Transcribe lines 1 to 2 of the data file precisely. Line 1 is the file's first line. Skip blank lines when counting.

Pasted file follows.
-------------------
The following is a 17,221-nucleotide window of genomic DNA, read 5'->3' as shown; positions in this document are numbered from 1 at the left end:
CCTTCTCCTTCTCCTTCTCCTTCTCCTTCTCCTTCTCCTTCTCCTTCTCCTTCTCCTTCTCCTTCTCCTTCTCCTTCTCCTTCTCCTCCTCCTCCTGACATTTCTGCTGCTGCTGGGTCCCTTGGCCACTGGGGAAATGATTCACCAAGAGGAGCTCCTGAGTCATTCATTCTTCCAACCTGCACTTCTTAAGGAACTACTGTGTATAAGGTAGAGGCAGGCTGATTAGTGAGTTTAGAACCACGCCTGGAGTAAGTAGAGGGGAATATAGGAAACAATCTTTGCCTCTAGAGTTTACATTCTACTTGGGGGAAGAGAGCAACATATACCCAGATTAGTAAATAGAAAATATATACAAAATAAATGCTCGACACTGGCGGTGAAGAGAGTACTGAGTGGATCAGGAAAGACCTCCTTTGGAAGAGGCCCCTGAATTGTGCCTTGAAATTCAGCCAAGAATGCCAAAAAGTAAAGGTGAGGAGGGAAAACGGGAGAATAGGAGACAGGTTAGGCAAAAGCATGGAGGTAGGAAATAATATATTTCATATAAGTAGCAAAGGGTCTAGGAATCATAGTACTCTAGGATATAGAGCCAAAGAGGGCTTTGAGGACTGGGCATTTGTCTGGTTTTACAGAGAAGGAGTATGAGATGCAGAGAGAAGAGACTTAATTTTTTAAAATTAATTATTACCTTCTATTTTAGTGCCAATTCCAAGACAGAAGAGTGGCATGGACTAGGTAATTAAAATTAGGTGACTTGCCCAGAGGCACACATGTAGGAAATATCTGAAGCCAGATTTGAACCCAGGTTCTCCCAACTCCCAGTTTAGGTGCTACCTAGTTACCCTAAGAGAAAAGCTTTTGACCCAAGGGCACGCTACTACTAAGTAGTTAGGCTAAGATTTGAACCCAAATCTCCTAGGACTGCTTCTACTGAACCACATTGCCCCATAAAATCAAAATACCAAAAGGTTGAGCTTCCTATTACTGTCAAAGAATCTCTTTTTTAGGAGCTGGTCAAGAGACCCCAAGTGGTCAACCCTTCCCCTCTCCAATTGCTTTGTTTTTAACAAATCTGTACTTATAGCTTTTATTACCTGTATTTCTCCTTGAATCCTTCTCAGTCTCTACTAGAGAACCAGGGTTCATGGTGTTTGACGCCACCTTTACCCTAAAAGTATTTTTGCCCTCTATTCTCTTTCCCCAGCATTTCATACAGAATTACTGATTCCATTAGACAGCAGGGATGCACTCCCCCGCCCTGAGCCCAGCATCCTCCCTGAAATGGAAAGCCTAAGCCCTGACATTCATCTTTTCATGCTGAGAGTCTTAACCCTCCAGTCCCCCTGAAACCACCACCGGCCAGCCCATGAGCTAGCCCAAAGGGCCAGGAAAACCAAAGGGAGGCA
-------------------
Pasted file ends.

The following is a 17,221-nucleotide window of genomic DNA, read 5'->3' as shown; positions in this document are numbered from 1 at the left end:
CCTTCTCCTTCTCCTTCTCCTTCTCCTTCTCCTTCTCCTTCTCCTTCTCCTTCTCCTTCTCCTTCTCCTTCTCCTTCTCCTTCTCCTCCTCCTCCTGACATTTCTGCTGCTGCTGGGTCCCTTGGCCACTGGGGAAATGATTCACCAAGAGGAGCTCCTGAGTCATTCATTCTTCCAACCTGCACTTCTTAAGGAACTACTGTGTATAAGGTAGAGGCAGGCTGATTAGTGAGTTTAGAACCACGCCTGGAGTAAGTAGAGGGGAATATAGGAAACAATCTTTGCCTCTAGAGTTTACATTCTACTTGGGGGAAGAGAGCAACATATACCCAGATTAGTAAATAGAAAATATATACAAAATAAATGCTCGACACTGGCGGTGAAGAGAGTACTGAGTGGATCAGGAAAGACCTCCTTTGGAAGAGGCCCCTGAATTGTGCCTTGAAATTCAGCCAAGAATGCCAAAAAGTAAAGGTGAGGAGGGAAAACGGGAGAATAGGAGACAGGTTAGGCAAAAGCATGGAGGTAGGAAATAATATATTTCATATAAGTAGCAAAGGGTCTAGGAATCATAGTACTCTAGGATATAGAGCCAAAGAGGGCTTTGAGGACTGGGCATTTGTCTGGTTTTACAGAGAAGGAGTATGAGATGCAGAGAGAAGAGACTTAATTTTTTAAAATTAATTATTACCTTCTATTTTAGTGCCAATTCCAAGACAGAAGAGTGGCATGGACTAGGTAATTAAAATTAGGTGACTTGCCCAGAGGCACACATGTAGGAAATATCTGAAGCCAGATTTGAACCCAGGTTCTCCCAACTCCCAGTTTAGGTGCTACCTAGTTACCCTAAGAGAAAAGCTTTTGACCCAAGGGCACGCTACTACTAAGTAGTTAGGCTAAGATTTGAACCCAAATCTCCTAGGACTGCTTCTACTGAACCACATTGCCCCATAAAATCAAAATACCAAAAGGTTGAGCTTCCTATTACTGTCAAAGAATCTCTTTTTTAGGAGCTGGTCAAGAGACCCCAAGTGGTCAACCCTTCCCCTCTCCAATTGCTTTGTTTTTAACAAATCTGTACTTATAGCTTTTATTACCTGTATTTCTCCTTGAATCCTTCTCAGTCTCTACTAGAGAACCAGGGTTCATGGTGTTTGACGCCACCTTTACCCTAAAAGTATTTTTGCCCTCTATTCTCTTTCCCCAGCATTTCATACAGAATTACTGATTCCATTAGACAGCAGGGATGCACTCCCCCGCCCTGAGCCCAGCATCCTCCCTGAAATGGAAAGCCTAAGCCCTGACATTCATCTTTTCATGCTGAGAGTCTTAACCCTCCAGTCCCCCTGAAACCACCACCGGCCAGCCCATGAGCTAGCCCAAAGGGCCAGGAAAACCAAAGGGAGGCA